My step-mother was sitting on the coach my dad had built. In front of her was the kitchen garbage can and beside was a box of photographs. She and my father had been married for for only a few weeks and I’d started public school. My step-mother wasn’t Catholic and didn’t want to send her daughter or my father’s money to priests and nuns.
My step-mother picked up a photo and either tore it into pieces and dropped it in the garbage can, or she left it intact and set it back in the box.
“What are you doing?” I asked, my school bag still hanging from my shoulder.
“Getting rid of these pictures,” she said and pulled apart another one. “Nobody wants these. I’m not going to have anything of that woman in this house.”
“I’ll take them,” I said and saw her rip another image of my mother in two.
“Are you listening to me?” she said. “After what that woman did to your dad, you want to keep these?” She used both hands to shove the growing pile of shredded pictures deeper into the trash can.
“I’ll take them to my grandma’s house,” I said. I wondered what she would do if I bolted forward and grabbed the box.
“Don’t you want you daddy to be happy? I’m always telling he’s to easy on you. Let’s you do what you want–that’s why you’re so ungrateful and can’t even think what it’s like for him.” She waved a photograph at me. “You’re not going to run me around like that. That stops right here. You hear me?”
My mom had written my dad a note congratulating him on his new marriage. “Your father,” my mom had said to me when I told her dad was getting married again, “deserves to be happy. I hope she’s the right woman for him. And it will be nice for you to have a woman in the house.”
I watched my step-mother tear another picture and decided in go into the kitchen. I sat on the counter and ate Tang straight from the container, the sharp sweet powder clouding up my throat. I ate another heaping spoonful. A few minutes went by before my step-mother walked through the kitchen to go to the bathroom. I ran into the living room, grabbed a handful of pictures, and ran on to my room.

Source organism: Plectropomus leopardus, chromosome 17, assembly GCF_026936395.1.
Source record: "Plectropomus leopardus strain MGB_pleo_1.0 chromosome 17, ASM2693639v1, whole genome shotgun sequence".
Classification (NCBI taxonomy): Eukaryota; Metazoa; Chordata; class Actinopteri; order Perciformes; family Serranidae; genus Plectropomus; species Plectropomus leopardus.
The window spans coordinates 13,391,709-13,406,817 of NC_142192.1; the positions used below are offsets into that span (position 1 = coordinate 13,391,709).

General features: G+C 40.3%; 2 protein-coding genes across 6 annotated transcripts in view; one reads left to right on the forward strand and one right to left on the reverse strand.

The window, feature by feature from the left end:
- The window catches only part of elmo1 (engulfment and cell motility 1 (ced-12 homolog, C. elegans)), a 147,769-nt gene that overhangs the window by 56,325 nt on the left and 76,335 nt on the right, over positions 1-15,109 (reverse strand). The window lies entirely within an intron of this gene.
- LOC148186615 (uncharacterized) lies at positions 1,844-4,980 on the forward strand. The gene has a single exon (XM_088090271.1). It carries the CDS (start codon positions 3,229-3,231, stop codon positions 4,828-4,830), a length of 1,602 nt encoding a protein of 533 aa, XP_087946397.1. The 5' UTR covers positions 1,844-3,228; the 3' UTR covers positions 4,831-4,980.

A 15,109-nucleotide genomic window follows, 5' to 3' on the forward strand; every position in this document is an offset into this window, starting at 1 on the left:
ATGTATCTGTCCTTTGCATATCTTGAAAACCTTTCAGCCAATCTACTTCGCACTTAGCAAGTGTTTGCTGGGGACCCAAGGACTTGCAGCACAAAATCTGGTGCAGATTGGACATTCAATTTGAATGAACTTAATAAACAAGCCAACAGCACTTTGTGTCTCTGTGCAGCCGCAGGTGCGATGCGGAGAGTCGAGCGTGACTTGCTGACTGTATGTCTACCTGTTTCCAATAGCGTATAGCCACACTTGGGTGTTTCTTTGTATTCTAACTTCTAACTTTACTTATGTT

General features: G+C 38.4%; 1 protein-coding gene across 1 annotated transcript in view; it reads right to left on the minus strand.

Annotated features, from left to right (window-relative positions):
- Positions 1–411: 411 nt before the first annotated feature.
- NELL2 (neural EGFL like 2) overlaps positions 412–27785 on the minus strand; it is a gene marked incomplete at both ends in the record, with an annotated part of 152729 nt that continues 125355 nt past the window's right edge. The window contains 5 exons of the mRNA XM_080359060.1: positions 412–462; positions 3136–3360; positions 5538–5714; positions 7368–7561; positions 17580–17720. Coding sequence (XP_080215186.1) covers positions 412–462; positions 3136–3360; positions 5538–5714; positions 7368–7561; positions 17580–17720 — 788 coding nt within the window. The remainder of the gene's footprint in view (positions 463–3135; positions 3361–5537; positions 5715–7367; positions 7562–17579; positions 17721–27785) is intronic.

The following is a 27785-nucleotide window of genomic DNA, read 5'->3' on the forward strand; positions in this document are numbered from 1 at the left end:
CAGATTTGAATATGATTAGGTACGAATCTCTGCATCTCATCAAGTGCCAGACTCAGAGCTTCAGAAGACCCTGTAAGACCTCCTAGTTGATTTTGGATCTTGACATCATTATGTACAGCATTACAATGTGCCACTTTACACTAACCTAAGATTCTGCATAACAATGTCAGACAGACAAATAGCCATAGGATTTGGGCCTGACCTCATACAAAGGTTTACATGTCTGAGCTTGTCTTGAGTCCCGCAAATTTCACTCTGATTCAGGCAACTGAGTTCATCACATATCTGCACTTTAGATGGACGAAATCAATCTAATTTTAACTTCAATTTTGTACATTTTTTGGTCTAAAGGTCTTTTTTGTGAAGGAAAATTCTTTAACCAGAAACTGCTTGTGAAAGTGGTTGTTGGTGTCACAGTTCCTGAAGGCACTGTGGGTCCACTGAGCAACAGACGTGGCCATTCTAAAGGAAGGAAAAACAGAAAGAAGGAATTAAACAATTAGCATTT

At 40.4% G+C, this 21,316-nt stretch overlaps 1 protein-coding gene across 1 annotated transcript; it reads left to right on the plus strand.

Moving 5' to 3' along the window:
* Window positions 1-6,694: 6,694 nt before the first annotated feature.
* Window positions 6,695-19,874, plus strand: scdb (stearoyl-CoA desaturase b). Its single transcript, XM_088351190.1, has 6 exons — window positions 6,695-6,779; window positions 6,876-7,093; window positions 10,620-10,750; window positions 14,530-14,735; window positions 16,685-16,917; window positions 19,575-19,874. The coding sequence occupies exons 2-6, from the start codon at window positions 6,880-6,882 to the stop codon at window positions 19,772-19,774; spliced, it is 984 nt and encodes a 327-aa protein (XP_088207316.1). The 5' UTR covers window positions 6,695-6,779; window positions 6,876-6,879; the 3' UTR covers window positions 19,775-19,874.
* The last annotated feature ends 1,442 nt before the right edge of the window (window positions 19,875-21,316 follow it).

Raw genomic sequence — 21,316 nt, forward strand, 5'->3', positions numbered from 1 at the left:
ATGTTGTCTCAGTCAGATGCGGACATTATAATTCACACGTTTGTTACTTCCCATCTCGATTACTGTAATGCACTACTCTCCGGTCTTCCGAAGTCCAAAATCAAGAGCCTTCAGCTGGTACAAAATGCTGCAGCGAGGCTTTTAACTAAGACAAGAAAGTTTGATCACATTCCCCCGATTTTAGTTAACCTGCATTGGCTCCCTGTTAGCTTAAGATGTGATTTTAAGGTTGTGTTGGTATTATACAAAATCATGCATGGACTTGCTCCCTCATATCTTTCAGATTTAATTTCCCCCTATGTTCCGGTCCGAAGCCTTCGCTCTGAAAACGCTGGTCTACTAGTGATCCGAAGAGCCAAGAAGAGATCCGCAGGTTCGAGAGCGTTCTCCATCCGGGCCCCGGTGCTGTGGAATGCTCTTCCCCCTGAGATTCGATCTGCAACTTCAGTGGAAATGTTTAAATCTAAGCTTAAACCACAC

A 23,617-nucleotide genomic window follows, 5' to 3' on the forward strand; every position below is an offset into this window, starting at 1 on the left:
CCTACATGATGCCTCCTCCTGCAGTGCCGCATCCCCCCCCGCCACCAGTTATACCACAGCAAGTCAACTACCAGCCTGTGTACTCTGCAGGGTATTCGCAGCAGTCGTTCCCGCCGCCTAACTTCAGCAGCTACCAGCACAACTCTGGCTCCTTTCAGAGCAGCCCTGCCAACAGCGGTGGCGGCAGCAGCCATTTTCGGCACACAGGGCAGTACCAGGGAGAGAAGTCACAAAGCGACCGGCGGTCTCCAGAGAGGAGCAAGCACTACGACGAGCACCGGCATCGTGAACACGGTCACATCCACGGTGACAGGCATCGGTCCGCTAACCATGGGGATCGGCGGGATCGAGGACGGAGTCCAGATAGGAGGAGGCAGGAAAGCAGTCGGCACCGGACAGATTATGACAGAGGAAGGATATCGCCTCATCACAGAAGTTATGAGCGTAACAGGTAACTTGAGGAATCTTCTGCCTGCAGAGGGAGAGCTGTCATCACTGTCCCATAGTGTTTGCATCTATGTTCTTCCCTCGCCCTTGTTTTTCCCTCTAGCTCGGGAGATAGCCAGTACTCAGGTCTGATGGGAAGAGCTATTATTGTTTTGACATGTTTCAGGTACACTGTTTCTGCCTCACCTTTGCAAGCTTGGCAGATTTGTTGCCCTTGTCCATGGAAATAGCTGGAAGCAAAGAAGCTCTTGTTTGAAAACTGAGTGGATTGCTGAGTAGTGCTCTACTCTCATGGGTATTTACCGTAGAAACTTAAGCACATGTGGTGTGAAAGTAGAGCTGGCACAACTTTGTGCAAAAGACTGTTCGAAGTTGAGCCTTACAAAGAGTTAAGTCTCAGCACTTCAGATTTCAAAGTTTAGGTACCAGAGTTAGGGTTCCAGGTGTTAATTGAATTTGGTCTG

Whenever my step-mother wasn’t looking, I stole photographs. I took down the other box of photos in dad’s closet and stole the ones in danger, keeping them in my book bag, smuggling them to my grandma’s house.
And I’ve been a thief of endangered photographs ever since.
Visual images are important to me in my writing. While I don’t use photographs to inspire fiction, I do use pictures in my head. My first novel started with one image–marbles on the stairs. Why? The story grew from there. The second novel–a dragon falls from the sky and lands in a playground? Then what happened? The third–a girl is whispering to her younger sister in the middle of the night. What is happening between them? The fourth–a young woman is in the water under a bridge. Did she jump or was she pushed? The fifth–a girl is putting on red lipstick. Where is she going? And the most recent–there is a man who can’t sleep searching the attic for a book. Why?
I start writing and see where these images and their questions go. I’m always surprised.
What about you? Do you ever use art or photographs to jump start a story? Help you imagine a character? Create a mood?
And have you ever stolen a photograph?